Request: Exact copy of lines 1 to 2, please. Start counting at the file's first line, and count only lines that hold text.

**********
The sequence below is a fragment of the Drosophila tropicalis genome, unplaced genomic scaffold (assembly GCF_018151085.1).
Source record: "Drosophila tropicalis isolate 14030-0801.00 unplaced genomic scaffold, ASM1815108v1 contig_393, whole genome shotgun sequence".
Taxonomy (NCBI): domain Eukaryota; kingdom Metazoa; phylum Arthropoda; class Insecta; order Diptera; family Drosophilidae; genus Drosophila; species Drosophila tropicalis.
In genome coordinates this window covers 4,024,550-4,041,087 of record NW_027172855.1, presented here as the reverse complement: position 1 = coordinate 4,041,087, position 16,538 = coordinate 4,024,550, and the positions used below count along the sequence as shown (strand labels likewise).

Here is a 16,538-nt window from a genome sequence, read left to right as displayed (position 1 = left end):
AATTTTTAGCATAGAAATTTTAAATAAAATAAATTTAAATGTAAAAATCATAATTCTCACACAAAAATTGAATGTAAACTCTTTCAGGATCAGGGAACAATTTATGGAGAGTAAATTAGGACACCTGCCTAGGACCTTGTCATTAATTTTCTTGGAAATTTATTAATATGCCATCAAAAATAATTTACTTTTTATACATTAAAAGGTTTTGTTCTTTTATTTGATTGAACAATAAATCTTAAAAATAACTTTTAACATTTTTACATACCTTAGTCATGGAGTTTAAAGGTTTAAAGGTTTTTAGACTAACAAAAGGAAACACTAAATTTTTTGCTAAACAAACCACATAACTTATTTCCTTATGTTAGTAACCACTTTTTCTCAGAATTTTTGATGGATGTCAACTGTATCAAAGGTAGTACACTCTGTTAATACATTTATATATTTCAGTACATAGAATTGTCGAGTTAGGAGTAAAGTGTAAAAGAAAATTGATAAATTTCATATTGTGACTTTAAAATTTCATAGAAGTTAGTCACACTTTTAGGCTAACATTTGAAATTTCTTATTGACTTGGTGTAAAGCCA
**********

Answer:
The sequence below is a fragment of the Drosophila tropicalis genome, unplaced genomic scaffold (assembly GCF_018151085.1).
Source record: "Drosophila tropicalis isolate 14030-0801.00 unplaced genomic scaffold, ASM1815108v1 contig_393, whole genome shotgun sequence".